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Gravotech, Oridao Unveil System that Prevents Tag Counterfeiting, Cloning

The solution is designed to make it easy for companies to securely track critical information about components, tools and other items that need to be traced throughout their lifecycles.
By Beth Bacheldor

The RFID tags, developed and manufactured by Oridao, have embedded security features, including both Electronic Product Code (EPC) user memory and secured access memory, in addition to a 256-bit Hash function that protects the ASIC's critical data and maintains the stored data's integrity. The tags also use Pathchecker, Oridao's secure traceability protocol that enables the authentication of each tag read during the product's complete lifecycle. Basically, says Nicolas Reffé, Oridao's president and CEO, the protocol enables the tag to be encoded, or digitally signed, every time it receives new data or is interrogated during the tagged product's lifecycle, so that all of the collected information can then be traced and authenticated. At each point along the supply chain, an RFID reader updates a tag's internal state by using some secret information. A reader at the end of a defined path (such as a supply chain) verifies that the internal state is consistent with the list of updates that it should have received. The Pathchecker protocol's aim, Reffé says, is to check that a given tag has followed the correct path, in order to prevent such problems as counterfeit products being introduced somewhere in the supply chain.

All of the security features are designed to prevent cloning, Reffé says, which is critical for such industries as aerospace and defense. "A tag can be cloned in a matter of seconds, very easily," he states. "Not very many people are aware of this. If a company wants to track and trace sensitive objects and sensitive data, you have to protect the tag, and we do this with these hardened tags." According to Reffé, most traceability systems currently on the market can be easily corrupted, and cannot provide proof of integrity for critical operating data, like proper maintenance or part status.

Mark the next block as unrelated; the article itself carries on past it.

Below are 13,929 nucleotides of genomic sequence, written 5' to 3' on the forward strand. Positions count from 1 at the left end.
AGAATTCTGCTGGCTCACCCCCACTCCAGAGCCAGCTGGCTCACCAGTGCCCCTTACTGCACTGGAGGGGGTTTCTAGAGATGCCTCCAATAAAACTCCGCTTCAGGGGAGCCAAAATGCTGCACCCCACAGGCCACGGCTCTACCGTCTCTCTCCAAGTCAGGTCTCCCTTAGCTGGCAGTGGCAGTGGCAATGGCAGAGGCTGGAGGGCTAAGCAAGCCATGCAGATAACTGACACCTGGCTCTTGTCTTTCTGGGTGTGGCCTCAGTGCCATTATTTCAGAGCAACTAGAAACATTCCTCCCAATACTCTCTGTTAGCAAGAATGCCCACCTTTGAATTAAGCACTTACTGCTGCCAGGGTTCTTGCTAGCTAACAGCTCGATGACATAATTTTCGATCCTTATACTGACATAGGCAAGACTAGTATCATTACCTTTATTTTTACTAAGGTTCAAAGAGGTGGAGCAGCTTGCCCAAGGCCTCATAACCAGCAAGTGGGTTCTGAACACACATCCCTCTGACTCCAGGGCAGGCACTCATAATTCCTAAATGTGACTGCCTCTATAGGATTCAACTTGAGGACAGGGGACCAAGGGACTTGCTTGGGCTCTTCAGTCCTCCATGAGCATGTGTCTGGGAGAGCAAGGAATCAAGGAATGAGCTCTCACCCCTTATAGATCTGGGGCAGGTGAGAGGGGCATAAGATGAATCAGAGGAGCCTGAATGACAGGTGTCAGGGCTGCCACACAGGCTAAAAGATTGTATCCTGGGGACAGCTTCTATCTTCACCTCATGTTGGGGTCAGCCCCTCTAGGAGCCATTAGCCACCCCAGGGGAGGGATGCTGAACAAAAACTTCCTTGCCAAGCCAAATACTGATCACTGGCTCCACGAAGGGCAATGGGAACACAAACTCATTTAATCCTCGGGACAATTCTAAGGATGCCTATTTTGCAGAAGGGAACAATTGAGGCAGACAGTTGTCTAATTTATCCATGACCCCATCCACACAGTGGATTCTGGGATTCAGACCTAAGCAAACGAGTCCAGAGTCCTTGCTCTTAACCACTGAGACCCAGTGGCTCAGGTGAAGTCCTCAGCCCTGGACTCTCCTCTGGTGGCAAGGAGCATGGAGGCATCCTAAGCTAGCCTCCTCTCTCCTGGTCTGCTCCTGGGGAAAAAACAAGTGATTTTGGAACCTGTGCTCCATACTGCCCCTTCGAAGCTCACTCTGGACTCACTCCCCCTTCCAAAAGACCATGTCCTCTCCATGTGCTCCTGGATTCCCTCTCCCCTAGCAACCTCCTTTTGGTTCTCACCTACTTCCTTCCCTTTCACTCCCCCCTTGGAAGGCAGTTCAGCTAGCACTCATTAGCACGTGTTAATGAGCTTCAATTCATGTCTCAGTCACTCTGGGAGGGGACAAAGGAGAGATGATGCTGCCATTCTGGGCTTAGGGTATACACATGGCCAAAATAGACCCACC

Oridao's RFID tag, which Reffé says is about half the size of a credit card, is available in two versions, containing 2 kilobits and 8 kilobytes of non-volatile memory, respectively. Both tags come with 496 bits of EPC memory, comply with the EPC Gen 2 and ISO 18000-6C standards, and can be interrogated using any standards-based UHF RFID reader. Reffé says his company is currently developing a version featuring 1 megabyte of memory. The tag is available with a silicon or plastic housing and is fully sealed; the silicon version can withstand temperatures ranging from -40 degrees to +250 degrees Celsius (-40 degrees to +482 degrees Fahrenheit). The silicon-encased tag can be marked with laser-etching, and the tag in plastic can be affixed to an engraved stainless steel plate.

The Augmented Traceability solution is available now. Each solution can be customized to fit a client's particular needs.

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